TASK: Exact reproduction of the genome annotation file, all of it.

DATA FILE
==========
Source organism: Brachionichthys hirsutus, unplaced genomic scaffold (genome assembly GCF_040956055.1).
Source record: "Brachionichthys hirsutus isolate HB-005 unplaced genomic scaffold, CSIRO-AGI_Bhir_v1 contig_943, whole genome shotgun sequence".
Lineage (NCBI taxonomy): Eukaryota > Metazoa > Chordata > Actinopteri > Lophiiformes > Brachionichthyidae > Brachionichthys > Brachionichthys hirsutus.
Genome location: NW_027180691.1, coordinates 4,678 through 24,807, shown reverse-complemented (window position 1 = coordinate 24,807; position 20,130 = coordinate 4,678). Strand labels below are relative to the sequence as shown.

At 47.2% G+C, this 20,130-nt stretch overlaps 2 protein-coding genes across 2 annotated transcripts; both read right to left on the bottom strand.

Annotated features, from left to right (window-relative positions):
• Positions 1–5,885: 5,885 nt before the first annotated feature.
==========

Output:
Source organism: Brachionichthys hirsutus, unplaced genomic scaffold (genome assembly GCF_040956055.1).
Source record: "Brachionichthys hirsutus isolate HB-005 unplaced genomic scaffold, CSIRO-AGI_Bhir_v1 contig_943, whole genome shotgun sequence".
Lineage (NCBI taxonomy): Eukaryota > Metazoa > Chordata > Actinopteri > Lophiiformes > Brachionichthyidae > Brachionichthys > Brachionichthys hirsutus.
Genome location: NW_027180691.1, coordinates 4,678 through 24,807, shown reverse-complemented (window position 1 = coordinate 24,807; position 20,130 = coordinate 4,678). Strand labels below are relative to the sequence as shown.

At 47.2% G+C, this 20,130-nt stretch overlaps 2 protein-coding genes across 2 annotated transcripts; both read right to left on the bottom strand.

Annotated features, from left to right (window-relative positions):
• Positions 1–5,885: 5,885 nt before the first annotated feature.